Monday, August 13, 2007

Olympus VN-960PC Review and Tech Support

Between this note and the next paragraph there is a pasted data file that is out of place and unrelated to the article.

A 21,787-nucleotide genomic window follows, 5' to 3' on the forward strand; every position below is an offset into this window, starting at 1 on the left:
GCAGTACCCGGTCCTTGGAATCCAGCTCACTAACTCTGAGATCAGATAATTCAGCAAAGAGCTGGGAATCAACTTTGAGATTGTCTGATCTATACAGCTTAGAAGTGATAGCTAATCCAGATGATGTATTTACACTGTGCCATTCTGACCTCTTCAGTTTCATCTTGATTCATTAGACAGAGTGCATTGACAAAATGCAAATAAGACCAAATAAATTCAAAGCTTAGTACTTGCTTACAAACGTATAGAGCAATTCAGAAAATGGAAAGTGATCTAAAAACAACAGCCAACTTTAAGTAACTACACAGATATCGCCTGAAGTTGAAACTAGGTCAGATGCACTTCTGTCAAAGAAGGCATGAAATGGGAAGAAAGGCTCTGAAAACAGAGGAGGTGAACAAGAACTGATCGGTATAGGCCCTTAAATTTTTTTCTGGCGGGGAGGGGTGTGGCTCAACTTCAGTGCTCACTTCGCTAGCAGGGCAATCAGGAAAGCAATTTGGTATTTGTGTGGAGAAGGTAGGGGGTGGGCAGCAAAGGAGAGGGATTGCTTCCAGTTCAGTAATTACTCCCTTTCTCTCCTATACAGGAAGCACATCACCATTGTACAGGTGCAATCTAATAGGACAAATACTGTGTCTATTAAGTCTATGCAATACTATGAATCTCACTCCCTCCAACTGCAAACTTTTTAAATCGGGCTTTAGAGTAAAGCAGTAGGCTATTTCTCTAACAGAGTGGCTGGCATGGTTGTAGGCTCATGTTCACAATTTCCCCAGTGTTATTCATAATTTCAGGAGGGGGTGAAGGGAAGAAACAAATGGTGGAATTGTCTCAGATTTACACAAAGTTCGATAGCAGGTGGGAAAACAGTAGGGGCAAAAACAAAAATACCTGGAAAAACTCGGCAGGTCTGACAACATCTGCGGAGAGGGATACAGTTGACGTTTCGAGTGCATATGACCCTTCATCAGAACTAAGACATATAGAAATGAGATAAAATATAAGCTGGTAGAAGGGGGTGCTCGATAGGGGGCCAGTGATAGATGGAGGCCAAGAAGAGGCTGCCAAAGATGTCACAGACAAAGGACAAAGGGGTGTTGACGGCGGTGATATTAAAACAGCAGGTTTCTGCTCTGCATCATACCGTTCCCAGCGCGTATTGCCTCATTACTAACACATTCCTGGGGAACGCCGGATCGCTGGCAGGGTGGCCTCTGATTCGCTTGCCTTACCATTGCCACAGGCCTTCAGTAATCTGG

I bought an Olympus VN-960PC digital voice recorder (DVR). I liked it, and at one point I was lending it to someone to record a series of lectures for me, so I even bought a second one. I felt the sound quality was very good, battery life was very good, and so forth. What prompts me to write this post is that, at this time, I have two VN-960PCs that contain a large number of recordings. I would like to get those recordings from the DVR to the computer. Unfortunately, this is not happening. When I connect the recorder to the computer via the mini-USB cable, I get either no response or, most recently, a blue screen of death (BSOD) followed by a computer reset. I had this problem on two previous motherboards, and I see online that others have had the problem as well. It is definitely a problem with the VN-960PC and/or with its software. On one previous motherboard, the system would crash if I attempted to connect the DVR twice in a row without an intervening reboot. On the other previous motherboard, it would not crash on the second connect, but the Digital Wave Player (DWP) software supplied on CD with the recorder would also not recognize the recorder until I rebooted. On the present MSI motherboard, which has generally been a huge hassle for hardware installations, I get both: sometimes the software does not respond (even on the first connection), and sometimes it gives me a system reset. Once I knew the nature of the problem on previous systems, I was pretty much able to work around it and not have major problems. On this present system, I have succeeded in downloading from the recorder on several occasions. But right now, for some reason, and for the past few days, the computer has totally refused to work with this DVR. So it seems I need to find some workable solution. From experience, I tend to log these experiences, both for my own future reference and for others who may run into the problem; so at this point I decided to make a determined effort to solve the problem. One solution, I suppose, would be to connect the DVR's headphone jack to the computer's audio input port, and download all these messages through analog. I assume the recorder has some kind of setting that allows messages to play without interruption, one after another, in which case this approach would be something like connecting a tape recorder to the audio in and just letting it roll. I did not want to lose sound quality, however, and I did not want to invest the time that it would take to divide these many recordings back out into separate files following the download as a single audio file (and I also did not want to go through the process of manually typing out the relevant information for each file on the DVR, if I instead chose to download them one at a time through the analog connection). Another possibility was to download the audio files onto my laptop, where I had also installed the Olympus DVR software, and then copy them over to the desktop computer, where I could work with them. This kludge had a chance of being somewhat workable over the long haul, and I decided to keep it in mind, as a backup plan. But what I really wanted, of course, was to be able to connect the DVR and download my recordings, just like that, without a lot of additional mickey-mousing. As I began writing these notes, it occurred to me that perhaps both of my VN960PCs were not functioning the same -- that possibly I got a bad one. So I decided to try connecting the other one to the system. But first, just to make sure we were getting a fair comparison, I started with the one I normally used -- the one that contained most of my data and that was giving rise to the problem just described. And, what do you know, suddenly it decided to work. I emptied the recordings from the first one, and decided to test it by immediately plugging in the second one. Sure enough, I got a BSOD. It was too fast for me to read the contents of the blue screen, but I did see that it had something to do with a file beginning with the word "Driver." On reboot, I got ready with my video camera, so as to record the BSOD, and I had the tape rolling when a friend plugged in the DVR. But this time, no crash. The first DVR (on which I had added a new dummy file) called up the Olympus Digital Wave Player (ODWP) software, downloaded, asked if I wanted to delete the stuff on the DVR, and then deleted it. So, OK, I killed ODWP and had the friend plug in this second DVR. Still no crash! Instead, I got a dialog bubble, down by the taskbar, telling me that I had an unrecognized USB device. I clicked on it, and it opened a dialog saying "USB Device Not Recognized," and underneath it was a diagram of part of Device Manager, showing "Unknown Device" under Generic USB Hub. (I had the mini-USB cable running to a hub, which I suppose was another possible problem. I knew some hardware supposedly worked better if you connected it directly to a USB port on the computer.) The dialog also offered some advice: "Try reconnecting the device." So I did. And now, wouldn't you know it, ODWP offered, in its own non-native English way, to "Transfer from the recorder detected?" and I said yes. So this post had to sit for a while until the next time the problem emerged. A week later, the problem had still not reemerged, at least not to the extent of causing a crash. The worst it got was that the system would not recognize the recorder until I rebooted. Under these circumstances, I decided to finish this post with the information that I had gathered, and to reopen and repost if crashes did commence sometime in the future. At this writing, the VN-960PC was available for $32 including shipping from PriceGrabber.com. But those were refurbished units, and there were only two sellers. Users' reviews had given it four stars out of five, dinging it especially for the crummy software. Amazon.com reviewers were even more critical. One improvement, possibly in response to some of those complaints, is that Olympus now does provide some software downloads and a product support page, along with some FAQs. Also, a webpage called Area 417 offered a page of comments on how to install the software in such a way that the USB connection would work -- sometimes. Olympus itself no longer offered the item, which may indicate that they couldn't fix its problems or that they never intended to do so (and may not do so with the newer models either). That's where the matter sits at present.